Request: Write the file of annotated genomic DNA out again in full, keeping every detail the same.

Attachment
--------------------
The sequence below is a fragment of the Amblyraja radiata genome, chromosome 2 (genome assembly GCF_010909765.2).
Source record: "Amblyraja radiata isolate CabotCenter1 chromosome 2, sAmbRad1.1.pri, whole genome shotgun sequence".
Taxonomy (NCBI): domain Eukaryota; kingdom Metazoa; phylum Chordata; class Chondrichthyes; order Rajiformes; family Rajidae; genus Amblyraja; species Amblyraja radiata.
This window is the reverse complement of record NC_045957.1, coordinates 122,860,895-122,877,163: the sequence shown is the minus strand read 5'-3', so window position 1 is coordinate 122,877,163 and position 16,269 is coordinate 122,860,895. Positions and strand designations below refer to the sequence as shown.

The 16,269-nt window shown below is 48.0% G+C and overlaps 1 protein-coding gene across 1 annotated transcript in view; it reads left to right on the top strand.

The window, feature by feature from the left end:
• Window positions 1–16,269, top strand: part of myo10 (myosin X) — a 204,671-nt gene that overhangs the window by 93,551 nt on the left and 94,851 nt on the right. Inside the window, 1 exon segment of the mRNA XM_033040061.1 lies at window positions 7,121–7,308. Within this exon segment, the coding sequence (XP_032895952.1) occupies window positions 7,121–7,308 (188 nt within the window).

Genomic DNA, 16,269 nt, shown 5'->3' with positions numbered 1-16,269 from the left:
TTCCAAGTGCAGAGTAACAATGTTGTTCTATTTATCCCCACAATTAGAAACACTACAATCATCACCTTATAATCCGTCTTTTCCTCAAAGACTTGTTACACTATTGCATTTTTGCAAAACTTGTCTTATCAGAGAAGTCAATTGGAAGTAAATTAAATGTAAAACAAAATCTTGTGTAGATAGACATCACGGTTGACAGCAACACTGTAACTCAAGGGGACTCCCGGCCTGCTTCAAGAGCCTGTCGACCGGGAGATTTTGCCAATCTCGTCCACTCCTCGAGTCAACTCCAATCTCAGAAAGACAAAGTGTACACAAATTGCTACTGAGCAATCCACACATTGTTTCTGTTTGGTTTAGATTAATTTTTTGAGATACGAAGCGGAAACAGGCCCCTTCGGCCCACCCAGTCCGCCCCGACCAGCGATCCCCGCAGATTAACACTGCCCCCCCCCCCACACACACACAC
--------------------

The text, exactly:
The sequence below is a fragment of the Amblyraja radiata genome, chromosome 2 (genome assembly GCF_010909765.2).
Source record: "Amblyraja radiata isolate CabotCenter1 chromosome 2, sAmbRad1.1.pri, whole genome shotgun sequence".
Taxonomy (NCBI): domain Eukaryota; kingdom Metazoa; phylum Chordata; class Chondrichthyes; order Rajiformes; family Rajidae; genus Amblyraja; species Amblyraja radiata.
This window is the reverse complement of record NC_045957.1, coordinates 122,860,895-122,877,163: the sequence shown is the minus strand read 5'-3', so window position 1 is coordinate 122,877,163 and position 16,269 is coordinate 122,860,895. Positions and strand designations below refer to the sequence as shown.

The 16,269-nt window shown below is 48.0% G+C and overlaps 1 protein-coding gene across 1 annotated transcript in view; it reads left to right on the top strand.

The window, feature by feature from the left end:
• Window positions 1–16,269, top strand: part of myo10 (myosin X) — a 204,671-nt gene that overhangs the window by 93,551 nt on the left and 94,851 nt on the right. Inside the window, 1 exon segment of the mRNA XM_033040061.1 lies at window positions 7,121–7,308. Within this exon segment, the coding sequence (XP_032895952.1) occupies window positions 7,121–7,308 (188 nt within the window).

Genomic DNA, 16,269 nt, shown 5'->3' with positions numbered 1-16,269 from the left:
TTCCAAGTGCAGAGTAACAATGTTGTTCTATTTATCCCCACAATTAGAAACACTACAATCATCACCTTATAATCCGTCTTTTCCTCAAAGACTTGTTACACTATTGCATTTTTGCAAAACTTGTCTTATCAGAGAAGTCAATTGGAAGTAAATTAAATGTAAAACAAAATCTTGTGTAGATAGACATCACGGTTGACAGCAACACTGTAACTCAAGGGGACTCCCGGCCTGCTTCAAGAGCCTGTCGACCGGGAGATTTTGCCAATCTCGTCCACTCCTCGAGTCAACTCCAATCTCAGAAAGACAAAGTGTACACAAATTGCTACTGAGCAATCCACACATTGTTTCTGTTTGGTTTAGATTAATTTTTTGAGATACGAAGCGGAAACAGGCCCCTTCGGCCCACCCAGTCCGCCCCGACCAGCGATCCCCGCAGATTAACACTGCCCCCCCCCCCACACACACACAC